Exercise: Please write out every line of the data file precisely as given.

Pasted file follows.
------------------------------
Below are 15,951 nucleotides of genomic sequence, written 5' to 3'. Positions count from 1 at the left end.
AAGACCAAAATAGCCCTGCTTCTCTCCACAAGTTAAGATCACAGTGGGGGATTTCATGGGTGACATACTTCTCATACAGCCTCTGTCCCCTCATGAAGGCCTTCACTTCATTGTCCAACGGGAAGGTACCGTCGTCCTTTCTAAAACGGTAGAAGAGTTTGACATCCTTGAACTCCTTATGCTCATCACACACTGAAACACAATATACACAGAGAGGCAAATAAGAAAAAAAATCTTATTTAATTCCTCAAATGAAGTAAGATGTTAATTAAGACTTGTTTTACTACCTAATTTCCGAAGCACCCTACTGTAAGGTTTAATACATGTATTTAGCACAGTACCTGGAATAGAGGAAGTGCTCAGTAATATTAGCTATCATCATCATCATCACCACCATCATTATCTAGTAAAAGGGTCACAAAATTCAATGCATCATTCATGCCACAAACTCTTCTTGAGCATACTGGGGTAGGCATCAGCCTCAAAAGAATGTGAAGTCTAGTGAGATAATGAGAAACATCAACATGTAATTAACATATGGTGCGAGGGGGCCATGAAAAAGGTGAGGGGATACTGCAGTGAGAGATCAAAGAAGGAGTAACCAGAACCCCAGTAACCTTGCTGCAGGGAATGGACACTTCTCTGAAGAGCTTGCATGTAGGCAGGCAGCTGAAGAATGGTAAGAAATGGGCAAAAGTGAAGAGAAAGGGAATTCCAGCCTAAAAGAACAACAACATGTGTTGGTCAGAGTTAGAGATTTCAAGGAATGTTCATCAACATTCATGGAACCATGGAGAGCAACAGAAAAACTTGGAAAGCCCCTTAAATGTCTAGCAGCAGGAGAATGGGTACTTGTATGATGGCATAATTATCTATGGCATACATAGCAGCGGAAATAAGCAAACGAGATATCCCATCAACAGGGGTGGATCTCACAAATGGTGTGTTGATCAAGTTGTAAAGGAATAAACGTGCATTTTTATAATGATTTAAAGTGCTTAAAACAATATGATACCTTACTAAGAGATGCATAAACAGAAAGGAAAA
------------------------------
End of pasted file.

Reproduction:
Below are 15,951 nucleotides of genomic sequence, written 5' to 3'. Positions count from 1 at the left end.
AAGACCAAAATAGCCCTGCTTCTCTCCACAAGTTAAGATCACAGTGGGGGATTTCATGGGTGACATACTTCTCATACAGCCTCTGTCCCCTCATGAAGGCCTTCACTTCATTGTCCAACGGGAAGGTACCGTCGTCCTTTCTAAAACGGTAGAAGAGTTTGACATCCTTGAACTCCTTATGCTCATCACACACTGAAACACAATATACACAGAGAGGCAAATAAGAAAAAAAATCTTATTTAATTCCTCAAATGAAGTAAGATGTTAATTAAGACTTGTTTTACTACCTAATTTCCGAAGCACCCTACTGTAAGGTTTAATACATGTATTTAGCACAGTACCTGGAATAGAGGAAGTGCTCAGTAATATTAGCTATCATCATCATCATCACCACCATCATTATCTAGTAAAAGGGTCACAAAATTCAATGCATCATTCATGCCACAAACTCTTCTTGAGCATACTGGGGTAGGCATCAGCCTCAAAAGAATGTGAAGTCTAGTGAGATAATGAGAAACATCAACATGTAATTAACATATGGTGCGAGGGGGCCATGAAAAAGGTGAGGGGATACTGCAGTGAGAGATCAAAGAAGGAGTAACCAGAACCCCAGTAACCTTGCTGCAGGGAATGGACACTTCTCTGAAGAGCTTGCATGTAGGCAGGCAGCTGAAGAATGGTAAGAAATGGGCAAAAGTGAAGAGAAAGGGAATTCCAGCCTAAAAGAACAACAACATGTGTTGGTCAGAGTTAGAGATTTCAAGGAATGTTCATCAACATTCATGGAACCATGGAGAGCAACAGAAAAACTTGGAAAGCCCCTTAAATGTCTAGCAGCAGGAGAATGGGTACTTGTATGATGGCATAATTATCTATGGCATACATAGCAGCGGAAATAAGCAAACGAGATATCCCATCAACAGGGGTGGATCTCACAAATGGTGTGTTGATCAAGTTGTAAAGGAATAAACGTGCATTTTTATAATGATTTAAAGTGCTTAAAACAATATGATACCTTACTAAGAGATGCATAAACAGAAAGGAAAA